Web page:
We all want to satisfied customers, right? And we all want motivated employees too. But who would have thought that a simple solution could improve your odds at achieving both? Beth Benjamin, that’s who. And what she discovered about how employee feedback can influence customer satisfaction is something every manager can use to improve their business.
Beth Benjamin, currently a senior director of Medallia, has more than 20 years of experience conducting research, teaching and writing in the field of organizational science. Not long ago, she put those skills to use to conduct a study that yielded very intriguing results…
Listen To Your Employees, Not Just Your Customers
“Many companies love customer feedback,” Beth Benjamin writes in a recent piece for the Harvard Business Review. ”But only a handful have devoted as much energy to employee feedback systems.”
Compounding the problem is this: companies rarely connect the two systems. They rarely put into place a structure that integrates and leverages both customer and employee feedback.
This is a real missed opportunity. Because, as Benjamin goes on to explain, “connecting them can create powerful feedback loops that engage employees and help companies adapt to fast-changing customer expectations.”
Benjamin’s words are backed up by a recent study that she conducted with colleagues at the Medallia Institute. Seeking further insight into this issue, they surveyed 1,000 “frontline employees” who worked at large companies in five different sectors (automotive, financial services, retail, telecomm, and hospitality).
Here were a few of their key findings:
- 43% of frontline employees said they had suggestions that could reduce company costs.
- Yet 33% of frontline employees said they were surveyed only once a year (or less)
- Even worse: over 50% said their employers weren’t asking the right questions.
Meanwhile, at most companies, customers are constantly asked to provide feedback.
So…how can we bridge this discrepancy? And what is the potential value of doing so?
Hulu (and the Quest for Authentic Customer Relationships)
Throughout her piece, Benjamin cites a relatively small change that was made at Hulu (the streaming video service), which made a major impact on the business.
What Hulu did was create and link an employee feedback system to its customer feedback system. The reason for this was to identify interactions where customers and employees had different perceptions of the same experience. The linked system consisted of two short surveys that were sent out after an interaction; one going to customers, the other to employees.
Here’s what happened next:
- Hulu’s customer retention increased
- The company gained better insight into their customers
- Managers were able to use the information they obtained to coach employees and better evaluate whether they had the right tools and resources.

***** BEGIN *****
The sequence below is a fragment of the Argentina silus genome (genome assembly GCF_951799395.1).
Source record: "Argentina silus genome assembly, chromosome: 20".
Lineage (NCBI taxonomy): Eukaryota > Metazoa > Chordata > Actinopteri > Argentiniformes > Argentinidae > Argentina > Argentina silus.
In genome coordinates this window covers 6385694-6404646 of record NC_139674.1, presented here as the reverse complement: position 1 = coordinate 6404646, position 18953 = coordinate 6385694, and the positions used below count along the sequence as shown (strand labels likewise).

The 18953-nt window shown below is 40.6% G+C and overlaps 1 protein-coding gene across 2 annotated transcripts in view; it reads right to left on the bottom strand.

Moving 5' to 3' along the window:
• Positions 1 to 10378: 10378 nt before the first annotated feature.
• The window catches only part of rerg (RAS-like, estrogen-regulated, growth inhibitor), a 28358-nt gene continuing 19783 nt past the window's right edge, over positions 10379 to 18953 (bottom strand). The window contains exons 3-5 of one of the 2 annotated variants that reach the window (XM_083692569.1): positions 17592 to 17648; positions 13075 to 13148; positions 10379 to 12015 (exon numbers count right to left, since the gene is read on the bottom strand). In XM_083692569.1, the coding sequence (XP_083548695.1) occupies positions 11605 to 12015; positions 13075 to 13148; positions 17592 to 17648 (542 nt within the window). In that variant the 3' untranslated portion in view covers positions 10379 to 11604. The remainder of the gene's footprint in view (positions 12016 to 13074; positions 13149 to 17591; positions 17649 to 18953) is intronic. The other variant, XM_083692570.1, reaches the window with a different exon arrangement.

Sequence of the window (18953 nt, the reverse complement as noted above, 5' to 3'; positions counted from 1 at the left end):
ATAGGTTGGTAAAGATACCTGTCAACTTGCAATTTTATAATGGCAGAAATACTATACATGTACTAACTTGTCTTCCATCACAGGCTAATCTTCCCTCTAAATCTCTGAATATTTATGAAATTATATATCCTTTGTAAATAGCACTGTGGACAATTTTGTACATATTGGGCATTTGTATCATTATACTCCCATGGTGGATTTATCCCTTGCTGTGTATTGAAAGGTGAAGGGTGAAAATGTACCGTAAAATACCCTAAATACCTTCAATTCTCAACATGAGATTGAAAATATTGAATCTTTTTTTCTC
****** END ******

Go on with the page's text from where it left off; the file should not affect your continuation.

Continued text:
- Hulu was able to identify employees with innovative ideas and leadership potential.
By implementing these two linked systems, Hulu created a powerful feedback loop that enabled them to better respond to customer expectations and improve employee engagement.
The latter of which is actually a bigger problem than most people realize…
The Sad State of Employee Engagement
According to the most recent employee engagement survey from Gallup, only 32% of U.S. worked were considered engaged in their jobs. To put that in reverse: A significant majority of U.S. employees are not engaged with their work.
Why are so many employees disengaged? One of the reasons is lack of feedback!
This is particularly true of millennial employees. According to a recent PwC report, Millennials at Work: Reshaping the Workplace, 72% of survey respondents under age 30 said they would like feedback on a daily or weekly basis.
So…why does feedback work?
“Appreciation is the Foundation for Motivation”
That quote comes from a Globoforce survey that was commissioned to provide ”insights that can be used to craft strategies that will unify and engage your workforce and culture.”
When it comes to employee feedback, here’s what Globoforce found:
- 82% of employees said being recognized actually motivated them in their jobs.
- 78% of workers said they would work harder if their efforts were better recognized and appreciated.
Pretty compelling. Which leads us back to Beth Benjamin.
What Benjamin found was that well-designed feedback loops empower employees and helps companies become more responsive. Ultimately, she believes, this creates a competitive advantage. Two, really.
“In a world where big data algorithms and technology increasingly dictate the customer experience,” she explains, “linked feedback systems give companies at least two great advantages. The connections help senior managers get a more complete picture of customer-employee interactions… And, asking employees for their input, not through a pro forma annual survey but as part of the company’s routine operations, sends a signal that employees have useful insights and that they are valued.”
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